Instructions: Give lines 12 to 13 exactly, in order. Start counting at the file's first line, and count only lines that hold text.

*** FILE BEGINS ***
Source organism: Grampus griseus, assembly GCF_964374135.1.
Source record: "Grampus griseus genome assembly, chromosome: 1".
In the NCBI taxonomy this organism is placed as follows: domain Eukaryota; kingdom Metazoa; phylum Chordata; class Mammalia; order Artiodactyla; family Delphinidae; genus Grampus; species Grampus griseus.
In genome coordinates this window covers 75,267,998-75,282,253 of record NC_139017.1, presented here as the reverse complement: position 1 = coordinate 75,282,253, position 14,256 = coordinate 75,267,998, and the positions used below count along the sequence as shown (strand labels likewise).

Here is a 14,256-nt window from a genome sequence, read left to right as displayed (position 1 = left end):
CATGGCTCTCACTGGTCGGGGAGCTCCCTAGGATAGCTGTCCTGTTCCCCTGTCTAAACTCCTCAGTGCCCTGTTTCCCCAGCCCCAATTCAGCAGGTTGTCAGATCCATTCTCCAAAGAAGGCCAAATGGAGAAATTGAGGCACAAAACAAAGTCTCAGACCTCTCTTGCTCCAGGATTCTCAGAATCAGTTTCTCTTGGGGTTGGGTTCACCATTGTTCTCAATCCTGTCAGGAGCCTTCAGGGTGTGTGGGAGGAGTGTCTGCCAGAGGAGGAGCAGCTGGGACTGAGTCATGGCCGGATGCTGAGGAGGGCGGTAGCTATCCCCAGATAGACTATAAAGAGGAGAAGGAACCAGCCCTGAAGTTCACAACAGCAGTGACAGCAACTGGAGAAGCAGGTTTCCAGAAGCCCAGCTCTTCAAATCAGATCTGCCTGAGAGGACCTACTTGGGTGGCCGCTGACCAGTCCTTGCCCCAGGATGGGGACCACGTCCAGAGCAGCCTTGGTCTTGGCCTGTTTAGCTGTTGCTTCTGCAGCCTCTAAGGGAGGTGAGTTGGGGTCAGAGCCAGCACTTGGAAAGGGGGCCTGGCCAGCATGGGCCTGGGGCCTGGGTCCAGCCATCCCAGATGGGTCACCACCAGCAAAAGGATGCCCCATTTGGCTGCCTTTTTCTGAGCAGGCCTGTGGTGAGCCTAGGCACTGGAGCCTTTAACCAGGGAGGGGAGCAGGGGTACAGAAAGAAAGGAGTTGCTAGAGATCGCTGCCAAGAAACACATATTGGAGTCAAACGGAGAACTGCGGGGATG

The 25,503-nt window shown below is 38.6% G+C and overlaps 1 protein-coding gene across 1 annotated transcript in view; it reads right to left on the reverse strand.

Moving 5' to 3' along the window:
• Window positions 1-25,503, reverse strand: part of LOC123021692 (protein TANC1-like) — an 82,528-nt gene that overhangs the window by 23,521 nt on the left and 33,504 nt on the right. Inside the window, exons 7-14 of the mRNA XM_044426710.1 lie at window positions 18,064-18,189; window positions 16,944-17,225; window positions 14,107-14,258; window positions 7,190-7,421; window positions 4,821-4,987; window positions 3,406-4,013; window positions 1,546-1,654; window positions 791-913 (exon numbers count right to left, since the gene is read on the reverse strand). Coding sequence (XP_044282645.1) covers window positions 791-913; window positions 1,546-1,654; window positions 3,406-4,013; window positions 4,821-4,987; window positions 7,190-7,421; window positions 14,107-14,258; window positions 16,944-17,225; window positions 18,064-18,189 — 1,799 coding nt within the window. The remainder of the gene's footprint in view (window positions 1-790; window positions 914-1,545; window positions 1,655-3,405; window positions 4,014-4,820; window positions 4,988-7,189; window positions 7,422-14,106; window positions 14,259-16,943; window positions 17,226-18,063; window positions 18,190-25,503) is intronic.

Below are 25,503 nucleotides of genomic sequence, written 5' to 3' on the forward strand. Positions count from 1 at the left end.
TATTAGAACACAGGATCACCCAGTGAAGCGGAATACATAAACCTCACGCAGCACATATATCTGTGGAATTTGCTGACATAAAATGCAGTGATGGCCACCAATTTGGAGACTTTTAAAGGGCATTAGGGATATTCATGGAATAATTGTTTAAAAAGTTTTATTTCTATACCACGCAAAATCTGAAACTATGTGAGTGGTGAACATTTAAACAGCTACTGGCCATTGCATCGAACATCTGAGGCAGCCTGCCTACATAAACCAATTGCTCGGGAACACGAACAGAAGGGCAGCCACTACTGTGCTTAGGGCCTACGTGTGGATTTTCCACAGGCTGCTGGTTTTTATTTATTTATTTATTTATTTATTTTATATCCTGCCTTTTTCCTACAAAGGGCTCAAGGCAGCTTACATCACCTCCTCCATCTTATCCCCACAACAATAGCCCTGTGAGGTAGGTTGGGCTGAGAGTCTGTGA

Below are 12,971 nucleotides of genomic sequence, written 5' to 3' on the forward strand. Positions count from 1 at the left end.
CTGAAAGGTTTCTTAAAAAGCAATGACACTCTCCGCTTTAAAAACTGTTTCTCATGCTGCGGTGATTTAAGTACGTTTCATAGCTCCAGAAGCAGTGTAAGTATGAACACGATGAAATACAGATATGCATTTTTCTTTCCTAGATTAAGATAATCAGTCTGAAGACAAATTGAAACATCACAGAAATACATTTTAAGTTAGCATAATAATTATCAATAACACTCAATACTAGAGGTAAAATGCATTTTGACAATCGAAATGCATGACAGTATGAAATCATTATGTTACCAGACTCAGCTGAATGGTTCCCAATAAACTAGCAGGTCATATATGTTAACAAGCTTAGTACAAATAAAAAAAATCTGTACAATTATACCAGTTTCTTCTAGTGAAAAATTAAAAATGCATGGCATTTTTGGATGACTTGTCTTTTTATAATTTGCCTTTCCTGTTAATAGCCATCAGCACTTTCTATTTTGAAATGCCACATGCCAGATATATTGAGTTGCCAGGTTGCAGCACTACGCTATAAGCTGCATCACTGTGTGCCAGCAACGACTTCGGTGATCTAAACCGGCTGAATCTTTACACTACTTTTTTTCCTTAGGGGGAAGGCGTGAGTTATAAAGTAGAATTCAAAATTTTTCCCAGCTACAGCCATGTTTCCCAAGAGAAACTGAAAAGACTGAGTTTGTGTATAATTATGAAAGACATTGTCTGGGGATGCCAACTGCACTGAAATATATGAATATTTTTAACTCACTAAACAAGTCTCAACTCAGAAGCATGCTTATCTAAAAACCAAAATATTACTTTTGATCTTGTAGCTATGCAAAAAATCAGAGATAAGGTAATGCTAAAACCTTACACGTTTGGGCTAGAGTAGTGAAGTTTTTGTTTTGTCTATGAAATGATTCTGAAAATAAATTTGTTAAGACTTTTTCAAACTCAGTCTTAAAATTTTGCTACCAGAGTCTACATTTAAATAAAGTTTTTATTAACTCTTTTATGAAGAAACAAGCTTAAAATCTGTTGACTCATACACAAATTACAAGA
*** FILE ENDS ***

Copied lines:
Below are 12,971 nucleotides of genomic sequence, written 5' to 3' on the forward strand. Positions count from 1 at the left end.
CTGAAAGGTTTCTTAAAAAGCAATGACACTCTCCGCTTTAAAAACTGTTTCTCATGCTGCGGTGATTTAAGTACGTTTCATAGCTCCAGAAGCAGTGTAAGTATGAACACGATGAAATACAGATATGCATTTTTCTTTCCTAGATTAAGATAATCAGTCTGAAGACAAATTGAAACATCACAGAAATACATTTTAAGTTAGCATAATAATTATCAATAACACTCAATACTAGAGGTAAAATGCATTTTGACAATCGAAATGCATGACAGTATGAAATCATTATGTTACCAGACTCAGCTGAATGGTTCCCAATAAACTAGCAGGTCATATATGTTAACAAGCTTAGTACAAATAAAAAAAATCTGTACAATTATACCAGTTTCTTCTAGTGAAAAATTAAAAATGCATGGCATTTTTGGATGACTTGTCTTTTTATAATTTGCCTTTCCTGTTAATAGCCATCAGCACTTTCTATTTTGAAATGCCACATGCCAGATATATTGAGTTGCCAGGTTGCAGCACTACGCTATAAGCTGCATCACTGTGTGCCAGCAACGACTTCGGTGATCTAAACCGGCTGAATCTTTACACTACTTTTTTTCCTTAGGGGGAAGGCGTGAGTTATAAAGTAGAATTCAAAATTTTTCCCAGCTACAGCCATGTTTCCCAAGAGAAACTGAAAAGACTGAGTTTGTGTATAATTATGAAAGACATTGTCTGGGGATGCCAACTGCACTGAAATATATGAATATTTTTAACTCACTAAACAAGTCTCAACTCAGAAGCATGCTTATCTAAAAACCAAAATATTACTTTTGATCTTGTAGCTATGCAAAAAATCAGAGATAAGGTAATGCTAAAACCTTACACGTTTGGGCTAGAGTAGTGAAGTTTTTGTTTTGTCTATGAAATGATTCTGAAAATAAATTTGTTAAGACTTTTTCAAACTCAGTCTTAAAATTTTGCTACCAGAGTCTACATTTAAATAAAGTTTTTATTAACTCTTTTATGAAGAAACAAGCTTAAAATCTGTTGACTCATACACAAATTACAAGA